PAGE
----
Thursday
August 21, 2014

Don't Get Caught Flat-Footed on MID, REALTORS® Warned

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Don't Get Caught Flat-Footed on MID, REALTORS® Warned

Though partisanship in Washington, D.C., is at a historic high, that doesn't mean lawmakers won't take on tax reform later this year, possibly putting the mortgage interest deduction and other tax incentives important to real estate into play, said Jeffrey Birnbaum, a long-time Washington journalist who captured the 1986 tax reform battle in an award-winning book, Showdown at Gucci Gulch.

“Don’t count out the chances of tax reform,” Birnbaum told hundreds of REALTORS® in Washington this week for the 2013 Midyear Legislative Meetings & Trade Expo. “It could start out slow and could gain momentum,” which is how the massive 1986 reforms unfolded.

Birnbaum noted that both Democrats — including President Obama — and Republicans have said they would like to overhaul the tax code, and although partisan differences have become a stumbling block to members’ ability to reach consensus on many issues, there’s an unusual dynamic at work in the two tax-writing committees that could end up being a game-changer. That dynamic is the retirements of Rep. Dave Camp (R-Mich.), chair of the House Ways and Means Committee, and Sen. Max Baucus (D-Mont.), his counterpart on the Senate Finance Committee.

Both have said they want to move forward with tax reform before they go, and the fight over raising the federal debt ceiling, which is expected to be reached this fall, provides a possible trigger event for them and other lawmakers to come to agreement on big tax changes, said Birnbaum.

What’s more, the federal budget deficit is coming down more quickly than lawmakers expected, thanks to the improving economy and the across-the-board spending cuts under the “sequester” that took effect at the beginning of this year. It’s possible the government could go from a $1.1 trillion deficit this fiscal year to a surplus by fiscal year 2015, which would ease the give-and-take on tax and other issues as lawmakers come to agreement on reform.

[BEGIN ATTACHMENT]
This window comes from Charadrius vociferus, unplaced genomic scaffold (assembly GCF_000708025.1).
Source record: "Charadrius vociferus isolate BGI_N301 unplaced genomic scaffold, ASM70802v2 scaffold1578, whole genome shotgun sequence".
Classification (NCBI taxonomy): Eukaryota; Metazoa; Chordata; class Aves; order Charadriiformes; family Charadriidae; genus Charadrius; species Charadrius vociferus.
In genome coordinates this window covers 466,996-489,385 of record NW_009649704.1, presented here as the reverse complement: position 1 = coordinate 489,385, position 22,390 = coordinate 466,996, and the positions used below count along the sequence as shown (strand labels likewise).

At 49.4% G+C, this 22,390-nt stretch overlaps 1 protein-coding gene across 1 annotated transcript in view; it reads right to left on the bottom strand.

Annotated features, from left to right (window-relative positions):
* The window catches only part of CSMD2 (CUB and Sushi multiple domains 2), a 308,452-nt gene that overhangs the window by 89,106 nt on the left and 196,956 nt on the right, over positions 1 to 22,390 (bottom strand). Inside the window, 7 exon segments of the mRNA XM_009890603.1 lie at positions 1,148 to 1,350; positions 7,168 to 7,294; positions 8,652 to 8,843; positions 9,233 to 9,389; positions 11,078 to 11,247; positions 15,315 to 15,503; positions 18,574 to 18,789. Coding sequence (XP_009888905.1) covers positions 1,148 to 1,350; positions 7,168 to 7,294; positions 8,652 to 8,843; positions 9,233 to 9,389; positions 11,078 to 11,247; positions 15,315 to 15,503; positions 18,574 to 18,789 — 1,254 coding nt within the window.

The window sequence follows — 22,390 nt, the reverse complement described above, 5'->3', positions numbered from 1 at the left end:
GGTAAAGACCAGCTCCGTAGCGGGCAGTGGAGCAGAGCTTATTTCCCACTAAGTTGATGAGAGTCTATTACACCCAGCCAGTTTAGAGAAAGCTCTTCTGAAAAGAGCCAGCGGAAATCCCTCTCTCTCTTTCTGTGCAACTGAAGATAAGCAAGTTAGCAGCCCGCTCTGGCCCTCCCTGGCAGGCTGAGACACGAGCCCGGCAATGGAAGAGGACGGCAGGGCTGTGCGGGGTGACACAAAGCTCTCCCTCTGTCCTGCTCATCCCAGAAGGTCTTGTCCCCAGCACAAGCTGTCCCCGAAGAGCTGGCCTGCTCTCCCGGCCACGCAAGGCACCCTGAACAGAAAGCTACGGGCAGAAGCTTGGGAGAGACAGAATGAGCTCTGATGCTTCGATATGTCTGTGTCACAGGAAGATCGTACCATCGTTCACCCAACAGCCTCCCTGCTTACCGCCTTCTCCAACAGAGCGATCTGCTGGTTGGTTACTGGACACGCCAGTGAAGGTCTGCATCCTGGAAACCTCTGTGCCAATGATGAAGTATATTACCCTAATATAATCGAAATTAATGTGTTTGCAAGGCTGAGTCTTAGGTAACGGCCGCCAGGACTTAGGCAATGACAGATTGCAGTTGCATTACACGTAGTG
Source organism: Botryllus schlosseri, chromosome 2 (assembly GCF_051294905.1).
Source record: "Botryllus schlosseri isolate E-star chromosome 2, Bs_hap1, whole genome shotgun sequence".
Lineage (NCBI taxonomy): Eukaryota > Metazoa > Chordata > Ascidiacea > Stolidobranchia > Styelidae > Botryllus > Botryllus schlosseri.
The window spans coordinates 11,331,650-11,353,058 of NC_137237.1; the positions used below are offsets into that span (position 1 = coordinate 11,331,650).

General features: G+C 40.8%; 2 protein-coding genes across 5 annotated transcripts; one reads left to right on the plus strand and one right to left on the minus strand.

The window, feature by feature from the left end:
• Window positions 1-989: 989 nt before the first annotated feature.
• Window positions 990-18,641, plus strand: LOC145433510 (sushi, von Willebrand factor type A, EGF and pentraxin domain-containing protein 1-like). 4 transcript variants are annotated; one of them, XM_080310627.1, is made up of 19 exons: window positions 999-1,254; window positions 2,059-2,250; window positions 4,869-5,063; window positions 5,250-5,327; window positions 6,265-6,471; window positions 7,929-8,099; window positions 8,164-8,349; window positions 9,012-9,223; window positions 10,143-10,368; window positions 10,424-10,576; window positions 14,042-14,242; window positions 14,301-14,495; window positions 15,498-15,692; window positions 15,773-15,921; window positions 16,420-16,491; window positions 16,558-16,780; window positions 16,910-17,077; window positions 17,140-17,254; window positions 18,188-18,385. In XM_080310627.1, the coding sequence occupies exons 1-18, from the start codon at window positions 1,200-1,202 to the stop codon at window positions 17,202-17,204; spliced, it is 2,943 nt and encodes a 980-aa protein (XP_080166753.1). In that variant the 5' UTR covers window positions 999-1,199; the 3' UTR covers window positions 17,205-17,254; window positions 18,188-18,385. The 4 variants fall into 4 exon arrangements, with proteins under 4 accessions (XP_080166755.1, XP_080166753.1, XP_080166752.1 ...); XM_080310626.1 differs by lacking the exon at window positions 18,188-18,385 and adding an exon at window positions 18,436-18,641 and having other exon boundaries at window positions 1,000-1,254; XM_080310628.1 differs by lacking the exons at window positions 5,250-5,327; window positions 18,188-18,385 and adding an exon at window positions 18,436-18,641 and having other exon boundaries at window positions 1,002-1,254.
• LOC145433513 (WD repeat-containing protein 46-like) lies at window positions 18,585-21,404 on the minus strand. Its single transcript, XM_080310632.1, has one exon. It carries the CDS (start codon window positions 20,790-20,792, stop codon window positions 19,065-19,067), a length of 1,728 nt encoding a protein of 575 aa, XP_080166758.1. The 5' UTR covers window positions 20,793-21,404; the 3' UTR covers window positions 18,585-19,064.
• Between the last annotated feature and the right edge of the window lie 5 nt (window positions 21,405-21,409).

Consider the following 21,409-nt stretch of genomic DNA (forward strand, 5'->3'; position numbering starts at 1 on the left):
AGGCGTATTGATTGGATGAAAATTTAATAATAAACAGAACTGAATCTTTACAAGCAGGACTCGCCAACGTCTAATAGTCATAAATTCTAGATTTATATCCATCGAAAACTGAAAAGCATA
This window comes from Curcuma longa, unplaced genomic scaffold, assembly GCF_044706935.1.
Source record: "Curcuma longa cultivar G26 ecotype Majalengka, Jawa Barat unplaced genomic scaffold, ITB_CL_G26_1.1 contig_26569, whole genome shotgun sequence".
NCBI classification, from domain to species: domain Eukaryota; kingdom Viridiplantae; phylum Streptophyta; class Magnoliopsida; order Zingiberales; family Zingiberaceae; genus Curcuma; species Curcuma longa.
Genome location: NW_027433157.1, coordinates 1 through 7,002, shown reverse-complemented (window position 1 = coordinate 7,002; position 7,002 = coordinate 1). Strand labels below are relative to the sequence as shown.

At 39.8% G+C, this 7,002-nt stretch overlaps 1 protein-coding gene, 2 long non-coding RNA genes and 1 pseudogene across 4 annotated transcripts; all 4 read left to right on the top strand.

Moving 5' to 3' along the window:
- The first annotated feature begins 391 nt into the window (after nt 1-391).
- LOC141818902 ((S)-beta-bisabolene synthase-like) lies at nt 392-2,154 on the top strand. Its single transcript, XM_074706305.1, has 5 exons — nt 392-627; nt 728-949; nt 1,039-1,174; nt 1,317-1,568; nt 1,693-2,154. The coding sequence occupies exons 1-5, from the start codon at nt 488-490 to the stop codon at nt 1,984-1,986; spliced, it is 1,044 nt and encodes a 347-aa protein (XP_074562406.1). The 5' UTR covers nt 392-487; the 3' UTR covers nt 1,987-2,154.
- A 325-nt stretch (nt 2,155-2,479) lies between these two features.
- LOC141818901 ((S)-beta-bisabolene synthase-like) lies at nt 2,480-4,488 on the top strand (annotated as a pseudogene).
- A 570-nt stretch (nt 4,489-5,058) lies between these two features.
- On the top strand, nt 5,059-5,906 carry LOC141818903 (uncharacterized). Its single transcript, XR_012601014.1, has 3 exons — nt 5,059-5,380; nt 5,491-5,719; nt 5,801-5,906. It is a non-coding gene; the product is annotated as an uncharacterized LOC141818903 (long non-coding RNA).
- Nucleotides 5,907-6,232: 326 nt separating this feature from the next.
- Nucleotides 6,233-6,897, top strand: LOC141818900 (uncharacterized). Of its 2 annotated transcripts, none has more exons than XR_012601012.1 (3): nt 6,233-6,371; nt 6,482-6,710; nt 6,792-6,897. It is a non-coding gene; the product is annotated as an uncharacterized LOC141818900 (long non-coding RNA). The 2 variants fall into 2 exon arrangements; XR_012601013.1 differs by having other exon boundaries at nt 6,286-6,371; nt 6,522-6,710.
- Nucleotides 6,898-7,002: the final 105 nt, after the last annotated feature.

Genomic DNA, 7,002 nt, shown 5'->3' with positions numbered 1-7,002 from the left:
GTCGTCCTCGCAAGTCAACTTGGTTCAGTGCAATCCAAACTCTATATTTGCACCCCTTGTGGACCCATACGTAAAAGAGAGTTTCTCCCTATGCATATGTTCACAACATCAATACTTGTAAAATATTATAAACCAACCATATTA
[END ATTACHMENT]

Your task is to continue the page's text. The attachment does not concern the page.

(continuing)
Birnbaum said the the risk to real estate is that lawmakers will be looking to the MID as one of the biggest places to find money to offset any tax cuts they agree to. That puts at particular risk the amount of MID benefit available to higher-income households and those with second homes. “No one should take [the] MID for granted,” he said.

The capital gains tax rate applied to the carried interest of general partners in investment partnerships will also be on the table, as will deductions for charitable contributions and employer-sponsored health plans.

Birnbaum said it’s important for REALTORS® to stay engaged, because “you don’t want to be caught flat-footed if Congress overreacts,” which it often does when it legislates, Birnbaum said. He added that the visits that real estate professionals are making to Capitol Hill this week are just the kind of engagement that’s needed now. “Lawmakers will be able to hear from you directly,” he said.

Rep. Randy Nuegebauer (R-Texas), chair of the House Financial Services Committee's Subcommittee on Housing and Insurance, who followed Birnbaum on the speaker’s podium, complimented REALTORS® for their strong presence on Capitol Hill. “You’re well represented here,” he said. “You’re at the table with us, and we’re delighted to work with you. We want to make sure these fixes we want to do are right.”

—Robert Freedman, REALTOR® Magazine

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